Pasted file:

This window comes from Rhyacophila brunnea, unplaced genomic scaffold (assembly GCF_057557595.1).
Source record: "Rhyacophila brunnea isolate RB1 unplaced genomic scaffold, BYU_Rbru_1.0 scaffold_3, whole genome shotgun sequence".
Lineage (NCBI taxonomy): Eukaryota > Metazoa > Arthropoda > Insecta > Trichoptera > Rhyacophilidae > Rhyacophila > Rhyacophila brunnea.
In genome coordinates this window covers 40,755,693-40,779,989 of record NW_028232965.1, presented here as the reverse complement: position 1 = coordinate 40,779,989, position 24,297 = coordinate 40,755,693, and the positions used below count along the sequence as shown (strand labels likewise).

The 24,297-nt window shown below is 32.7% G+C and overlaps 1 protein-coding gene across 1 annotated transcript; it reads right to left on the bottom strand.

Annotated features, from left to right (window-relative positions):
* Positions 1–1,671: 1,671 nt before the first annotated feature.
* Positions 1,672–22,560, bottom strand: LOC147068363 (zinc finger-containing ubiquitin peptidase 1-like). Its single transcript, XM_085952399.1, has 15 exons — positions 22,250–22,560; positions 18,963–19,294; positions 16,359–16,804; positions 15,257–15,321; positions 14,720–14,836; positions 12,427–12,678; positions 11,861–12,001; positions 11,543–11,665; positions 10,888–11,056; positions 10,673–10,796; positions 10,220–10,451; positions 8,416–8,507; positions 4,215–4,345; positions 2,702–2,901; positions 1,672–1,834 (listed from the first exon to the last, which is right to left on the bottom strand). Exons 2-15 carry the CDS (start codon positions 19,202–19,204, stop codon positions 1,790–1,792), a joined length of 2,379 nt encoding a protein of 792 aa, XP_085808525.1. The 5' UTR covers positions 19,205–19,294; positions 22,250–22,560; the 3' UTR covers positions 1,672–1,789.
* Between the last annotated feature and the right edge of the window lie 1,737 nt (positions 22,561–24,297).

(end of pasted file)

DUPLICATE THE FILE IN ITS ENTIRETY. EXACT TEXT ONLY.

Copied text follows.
This window comes from Rhyacophila brunnea, unplaced genomic scaffold (assembly GCF_057557595.1).
Source record: "Rhyacophila brunnea isolate RB1 unplaced genomic scaffold, BYU_Rbru_1.0 scaffold_3, whole genome shotgun sequence".
Lineage (NCBI taxonomy): Eukaryota > Metazoa > Arthropoda > Insecta > Trichoptera > Rhyacophilidae > Rhyacophila > Rhyacophila brunnea.
In genome coordinates this window covers 40,755,693-40,779,989 of record NW_028232965.1, presented here as the reverse complement: position 1 = coordinate 40,779,989, position 24,297 = coordinate 40,755,693, and the positions used below count along the sequence as shown (strand labels likewise).

The 24,297-nt window shown below is 32.7% G+C and overlaps 1 protein-coding gene across 1 annotated transcript; it reads right to left on the bottom strand.

Annotated features, from left to right (window-relative positions):
* Positions 1–1,671: 1,671 nt before the first annotated feature.
* Positions 1,672–22,560, bottom strand: LOC147068363 (zinc finger-containing ubiquitin peptidase 1-like). Its single transcript, XM_085952399.1, has 15 exons — positions 22,250–22,560; positions 18,963–19,294; positions 16,359–16,804; positions 15,257–15,321; positions 14,720–14,836; positions 12,427–12,678; positions 11,861–12,001; positions 11,543–11,665; positions 10,888–11,056; positions 10,673–10,796; positions 10,220–10,451; positions 8,416–8,507; positions 4,215–4,345; positions 2,702–2,901; positions 1,672–1,834 (listed from the first exon to the last, which is right to left on the bottom strand). Exons 2-15 carry the CDS (start codon positions 19,202–19,204, stop codon positions 1,790–1,792), a joined length of 2,379 nt encoding a protein of 792 aa, XP_085808525.1. The 5' UTR covers positions 19,205–19,294; positions 22,250–22,560; the 3' UTR covers positions 1,672–1,789.
* Between the last annotated feature and the right edge of the window lie 1,737 nt (positions 22,561–24,297).